Mr. Stokes' Marvelous Creation
The Ansonia was built by Phelps-Dodge copper heir William Earl Dodge Stokes, a noted builder and one of the leading developers of Riverside Drive, the Upper West Side, and the Broadway Mall. It was designed in accordance with his specific instructions by the prominent European architect Emile Paul DuBoy, who also designed the Soldiers' and Sailors' Monument on Riverside Drive at 89th Street. Construction began in 1887, and upon its completion in 1904 (when it was named for the Connecticut community founded by Stoke's grandfather, Anson Green Phelps of the Ansonia Brass & Copper Company), The Ansonia was the largest residential hotel of its day. Legend has it that Mr. Stokes wanted The Ansonia to be much taller, but stopped at the 17th floor because he liked the view.
A Hotel Unlike Any Other
In addition to 400 original residential suites and 1,218 rooms, The Ansonia had every luxury of the period, including a pneumatic tube system that allowed tenants to exchange messages and gossip; Turkish baths; six passenger elevators, as well as large service elevators and dumbwaiters for delivery to apartment kitchens; several restaurants decorated in the Gilded-Age style of Louis XIV; two swimming pools, including the world's largest indoor pool; basement shops; fresh eggs, courtesy of the chickens in Mr. Stokes' rooftop farm; and seals that frolicked in its lobby fountain. A list of The Ansonia's past guests and residents reads like a "who's who" of the art and entertainment world. Some of its most famous residents included musical immortals Enrico Caruso, Sergei Rachmaninoff, Igor Stravinsky, Arturo Toscanini, Gustave Mahler, Yehudi Menuhin, Lily Pons and Ezio Pinza; theatrical notables Sol Hurok, Florenz Ziegfeld, Sarah Bernhardt, Bille Burke, Moss Hart, Tony Curtis and Paul Sorvino; sports legends Babe Ruth and Jack Dempsey; and writers Elmer Rice, W.L. Stodard and Theodore Dreiser.
Glamour... Eccentricity... Intrigue
From the moment of its completion, The Ansonia inspired a unique aura of glamour, eccentricity and intrigue. Legends about its famous residents abound: Danish tenor Lauritz Melchior used its halls for target practice; Theodore Dreiser wrote An American Tragedy during his residence; the Secret Service foiled a German plot to blow it up on the eve of the Atlantic Fleet's Naval ball just before World War I; The Ansonia was the site of the Chicago White Sox conspiracy to throw the 1919 World Series; the building's vast size permitted ladies man Flo Ziegfeld to keep his wife and mistress in separate apartments; Bette Midler and Barry Manilow began their careers at the legendary Continental Baths; and Babe Ruth's neighbors were grateful for its thick, soundproof walls after living in The Ansonia inspired him to take up the saxophone.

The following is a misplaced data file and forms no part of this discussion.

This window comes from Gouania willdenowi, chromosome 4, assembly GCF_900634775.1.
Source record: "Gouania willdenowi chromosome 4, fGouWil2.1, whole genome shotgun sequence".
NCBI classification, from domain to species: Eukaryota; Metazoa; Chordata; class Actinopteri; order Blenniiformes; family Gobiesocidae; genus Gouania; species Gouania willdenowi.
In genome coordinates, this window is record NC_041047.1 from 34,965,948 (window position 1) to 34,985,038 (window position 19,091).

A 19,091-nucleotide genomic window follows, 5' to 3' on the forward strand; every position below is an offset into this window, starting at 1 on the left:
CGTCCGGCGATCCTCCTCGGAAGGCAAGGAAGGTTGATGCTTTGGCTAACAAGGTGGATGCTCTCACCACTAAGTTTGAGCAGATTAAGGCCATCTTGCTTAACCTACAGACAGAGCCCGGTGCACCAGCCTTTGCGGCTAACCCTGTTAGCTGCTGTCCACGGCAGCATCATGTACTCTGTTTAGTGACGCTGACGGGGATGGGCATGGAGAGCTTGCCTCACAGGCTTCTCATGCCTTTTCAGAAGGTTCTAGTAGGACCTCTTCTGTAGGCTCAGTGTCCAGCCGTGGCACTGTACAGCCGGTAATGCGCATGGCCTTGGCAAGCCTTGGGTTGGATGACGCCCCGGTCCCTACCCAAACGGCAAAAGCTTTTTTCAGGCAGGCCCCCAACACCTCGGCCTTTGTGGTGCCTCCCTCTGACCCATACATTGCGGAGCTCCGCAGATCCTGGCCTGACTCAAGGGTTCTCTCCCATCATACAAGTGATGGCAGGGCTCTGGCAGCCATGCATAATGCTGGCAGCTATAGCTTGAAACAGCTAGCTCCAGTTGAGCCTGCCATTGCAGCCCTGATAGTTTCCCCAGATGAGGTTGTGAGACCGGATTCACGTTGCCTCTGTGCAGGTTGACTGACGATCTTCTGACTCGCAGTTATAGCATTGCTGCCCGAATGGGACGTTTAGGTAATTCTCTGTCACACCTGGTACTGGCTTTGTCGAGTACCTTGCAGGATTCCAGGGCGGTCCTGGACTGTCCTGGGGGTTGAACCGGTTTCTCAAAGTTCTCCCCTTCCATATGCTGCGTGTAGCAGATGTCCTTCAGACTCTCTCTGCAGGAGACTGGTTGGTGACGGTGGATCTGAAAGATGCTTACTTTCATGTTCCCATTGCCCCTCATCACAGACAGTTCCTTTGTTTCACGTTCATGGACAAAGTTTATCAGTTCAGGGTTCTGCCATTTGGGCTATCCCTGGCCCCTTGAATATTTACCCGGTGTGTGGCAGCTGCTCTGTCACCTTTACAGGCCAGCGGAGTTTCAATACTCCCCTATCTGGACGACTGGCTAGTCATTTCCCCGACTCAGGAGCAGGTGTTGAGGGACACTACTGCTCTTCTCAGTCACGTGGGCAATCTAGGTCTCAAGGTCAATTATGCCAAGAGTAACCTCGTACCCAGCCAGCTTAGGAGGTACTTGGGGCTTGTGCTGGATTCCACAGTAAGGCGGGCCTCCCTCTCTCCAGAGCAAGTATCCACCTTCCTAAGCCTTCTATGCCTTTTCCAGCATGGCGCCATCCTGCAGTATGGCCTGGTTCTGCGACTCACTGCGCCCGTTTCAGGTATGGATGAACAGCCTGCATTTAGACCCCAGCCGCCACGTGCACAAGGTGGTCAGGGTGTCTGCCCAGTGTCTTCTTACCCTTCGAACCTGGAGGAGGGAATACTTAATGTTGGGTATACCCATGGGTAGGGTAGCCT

What a Babe!
The Ansonia was Babe Ruth's first home in New York after the owner of the Boston Red Sox "sold" him to the Yankees to raise money to invest in the original production of No No Nanette in order to impress his girlfriend. This is the origin of "The Curse of the Bambino," which many believe is the reason the Red Sox didn't win a World Series for nearly 90 years. Living the life of a bachelor, Babe Ruth sowed his wild oats at The Ansonia, then New York's most elegant residential hotel. Legend has it that he chased women up and down the halls and had one employee dedicated to sorting his fan mail--"Keep the dough and the pictures of the broads, and throw the rest out," were his reputed instructions. He also became the beloved linchpin of "murderers row," the 1927 Yankees team that included Lou Gerhrig.
Beloved Landmark and Movie Star
The Ansonia is listed in the National Registry of Historic Places and was designated as a New York City landmark on March 14, 1972 by the New York Landmarks Preservation Commission, which called its effect one of "joyous exuberance profiled against the sky." The Ansonia's landmark designation was supported by a petition with over 25,000 signatures. The Ansonia has been in numerous films and commercials. It made its film debut in The Sunshine Boys. After starring in Single White Female, it was featured in the Natalie Cole video Take A Look, played home to Michael Keaton and Marissa Tomei in Ron Howard's The Paper, and had a cameo role in White Man's Burden, Gregory Hines' directorial debut.